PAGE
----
Hannah Holt is a mother of two boys with twins on the way. She is a talented children’s author, a former civil engineer, and my childhood best friend.
Happiness or Perfection: Choose One
Shortly before the birth of Child #1, I tried negotiating with my doctor…
Me: If I go more than five days past my due date, will you please induce me? I don’t want to have a child’s birthday on my wedding anniversary.
My doctor: Children are inconvenient. Get used to it.
This was my first rude awakening to the world of raising young children. It’s a world where crystal vases magically disappear…
and white carpet is the stuff of fables.
At first, I mourned the loss of each delicate dish and fretted over carpet stains. However, at this point, I’ve embraced the chaos. Someday… someday… I will own beautiful and breakable things again. Maybe.
In the mean time, my ‘inconvenient’ life rolls along happily with help from the following guidelines:
- Plan for things to take twice as long as seems reasonable. Because a) the baby will need a diaper change, b) the toddler will hide your keys, and/or c) the preschooler will lose his shoes.
- Don’t get too attached to any object not under lock and key. Tonight my preschooler used my Prada bag as a trampoline and ripped the base. Yeah…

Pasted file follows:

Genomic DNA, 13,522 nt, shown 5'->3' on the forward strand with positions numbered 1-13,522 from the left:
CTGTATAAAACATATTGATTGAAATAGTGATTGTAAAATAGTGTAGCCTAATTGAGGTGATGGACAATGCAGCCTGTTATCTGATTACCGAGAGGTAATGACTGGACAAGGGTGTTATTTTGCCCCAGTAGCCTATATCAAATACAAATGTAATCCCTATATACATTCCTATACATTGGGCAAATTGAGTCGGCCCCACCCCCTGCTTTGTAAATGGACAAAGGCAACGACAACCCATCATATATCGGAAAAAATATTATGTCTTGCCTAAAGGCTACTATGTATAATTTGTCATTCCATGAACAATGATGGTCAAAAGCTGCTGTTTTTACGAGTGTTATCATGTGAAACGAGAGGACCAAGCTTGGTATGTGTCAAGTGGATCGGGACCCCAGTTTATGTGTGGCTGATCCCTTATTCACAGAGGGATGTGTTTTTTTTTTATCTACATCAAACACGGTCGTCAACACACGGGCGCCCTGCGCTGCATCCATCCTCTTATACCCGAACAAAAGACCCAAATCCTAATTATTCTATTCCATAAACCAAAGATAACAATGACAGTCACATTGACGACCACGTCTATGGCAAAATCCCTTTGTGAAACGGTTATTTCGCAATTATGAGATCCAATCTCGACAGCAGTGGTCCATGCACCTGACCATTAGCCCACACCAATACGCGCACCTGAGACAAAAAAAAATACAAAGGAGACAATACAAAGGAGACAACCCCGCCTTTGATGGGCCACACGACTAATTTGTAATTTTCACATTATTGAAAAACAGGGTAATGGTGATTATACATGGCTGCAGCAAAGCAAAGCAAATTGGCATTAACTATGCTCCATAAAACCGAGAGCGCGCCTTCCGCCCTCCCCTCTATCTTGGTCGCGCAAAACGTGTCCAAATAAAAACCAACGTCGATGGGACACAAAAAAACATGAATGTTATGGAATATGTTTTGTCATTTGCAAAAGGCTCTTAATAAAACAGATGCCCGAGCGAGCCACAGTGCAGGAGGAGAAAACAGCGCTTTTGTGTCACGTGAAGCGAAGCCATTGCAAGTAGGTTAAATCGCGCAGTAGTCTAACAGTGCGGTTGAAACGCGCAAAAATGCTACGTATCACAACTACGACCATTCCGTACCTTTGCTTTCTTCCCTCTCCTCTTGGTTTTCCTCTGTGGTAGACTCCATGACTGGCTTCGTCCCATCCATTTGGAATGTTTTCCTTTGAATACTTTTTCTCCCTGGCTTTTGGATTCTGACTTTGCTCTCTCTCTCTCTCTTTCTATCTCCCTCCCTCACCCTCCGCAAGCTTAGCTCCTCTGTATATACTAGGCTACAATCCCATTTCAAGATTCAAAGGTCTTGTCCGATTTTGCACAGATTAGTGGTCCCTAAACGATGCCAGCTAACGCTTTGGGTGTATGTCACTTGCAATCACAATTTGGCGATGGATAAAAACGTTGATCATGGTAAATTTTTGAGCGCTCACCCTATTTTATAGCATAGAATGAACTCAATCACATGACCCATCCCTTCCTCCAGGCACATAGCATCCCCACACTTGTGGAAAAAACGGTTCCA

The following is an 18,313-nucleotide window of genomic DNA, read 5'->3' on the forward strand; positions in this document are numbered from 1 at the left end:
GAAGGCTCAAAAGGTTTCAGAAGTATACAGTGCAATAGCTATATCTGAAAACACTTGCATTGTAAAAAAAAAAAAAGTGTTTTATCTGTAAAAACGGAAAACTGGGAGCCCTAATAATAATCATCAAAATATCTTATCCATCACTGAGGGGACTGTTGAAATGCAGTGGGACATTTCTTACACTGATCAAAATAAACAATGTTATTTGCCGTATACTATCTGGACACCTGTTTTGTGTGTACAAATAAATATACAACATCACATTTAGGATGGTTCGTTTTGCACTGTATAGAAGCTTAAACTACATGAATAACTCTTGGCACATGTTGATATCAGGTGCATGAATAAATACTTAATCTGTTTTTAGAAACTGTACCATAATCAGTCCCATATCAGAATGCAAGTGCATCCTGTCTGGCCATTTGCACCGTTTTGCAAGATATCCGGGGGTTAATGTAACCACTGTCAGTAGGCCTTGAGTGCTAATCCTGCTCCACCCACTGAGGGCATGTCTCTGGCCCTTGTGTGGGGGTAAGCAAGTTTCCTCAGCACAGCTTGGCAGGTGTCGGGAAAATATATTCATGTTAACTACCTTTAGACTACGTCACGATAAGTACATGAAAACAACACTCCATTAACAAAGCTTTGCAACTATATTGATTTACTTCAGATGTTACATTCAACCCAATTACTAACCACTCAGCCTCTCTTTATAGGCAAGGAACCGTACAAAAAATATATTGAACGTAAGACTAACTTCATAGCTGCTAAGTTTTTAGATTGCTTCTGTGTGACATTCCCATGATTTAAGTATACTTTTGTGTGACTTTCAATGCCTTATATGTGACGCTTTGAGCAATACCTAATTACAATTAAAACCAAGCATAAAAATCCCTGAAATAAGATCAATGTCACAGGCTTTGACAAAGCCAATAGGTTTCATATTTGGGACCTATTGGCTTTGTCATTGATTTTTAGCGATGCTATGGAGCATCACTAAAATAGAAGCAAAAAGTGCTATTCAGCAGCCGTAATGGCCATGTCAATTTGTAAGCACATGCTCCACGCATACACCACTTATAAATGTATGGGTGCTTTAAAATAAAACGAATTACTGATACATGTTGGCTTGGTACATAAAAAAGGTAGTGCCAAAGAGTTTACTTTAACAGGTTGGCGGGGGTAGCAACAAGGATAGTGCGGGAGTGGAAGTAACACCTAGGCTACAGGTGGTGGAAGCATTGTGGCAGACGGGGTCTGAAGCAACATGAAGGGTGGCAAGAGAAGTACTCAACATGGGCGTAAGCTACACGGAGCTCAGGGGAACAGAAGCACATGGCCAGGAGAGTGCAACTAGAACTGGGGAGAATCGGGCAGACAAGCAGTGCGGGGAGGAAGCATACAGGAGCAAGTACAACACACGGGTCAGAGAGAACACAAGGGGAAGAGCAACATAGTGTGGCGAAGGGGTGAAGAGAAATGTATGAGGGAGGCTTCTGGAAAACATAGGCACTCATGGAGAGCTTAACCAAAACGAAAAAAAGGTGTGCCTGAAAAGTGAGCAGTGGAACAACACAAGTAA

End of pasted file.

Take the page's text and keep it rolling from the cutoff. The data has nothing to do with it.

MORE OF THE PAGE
- Make it a game. “Let’s see who can clean up their toys the fastest.” This trick doesn’t always work, but it’s worth a shot.
- Give choices. Getting from point A to B happens much more quickly if you limit children’s options. “Do you want to wear the fire truck pajamas or the choo-choo train pajamas?”
- Give up. Some battles aren’t worth the casualties. Decide what you can and can’t live without. The things you can live without? Don’t do them. Don’t fight them. Don’t feel guilty about them. It’s impossible to have it all and please everyone. So pick what makes you and your little family happy and ignore the rest.
My husband and I are currently expecting twins. After hearing this news, a lady from church offered me the following compliment:
“You will be a great mother for twins because you don’t get upset when your house isn’t perfect.”
“Thank you,” I replied. She’s right. My house isn’t perfect. My life isn’t perfect. But I wouldn’t trade perfection for this.
Check out Hannah’s work (and read with your kids!) at www.lightbulbbooks.com.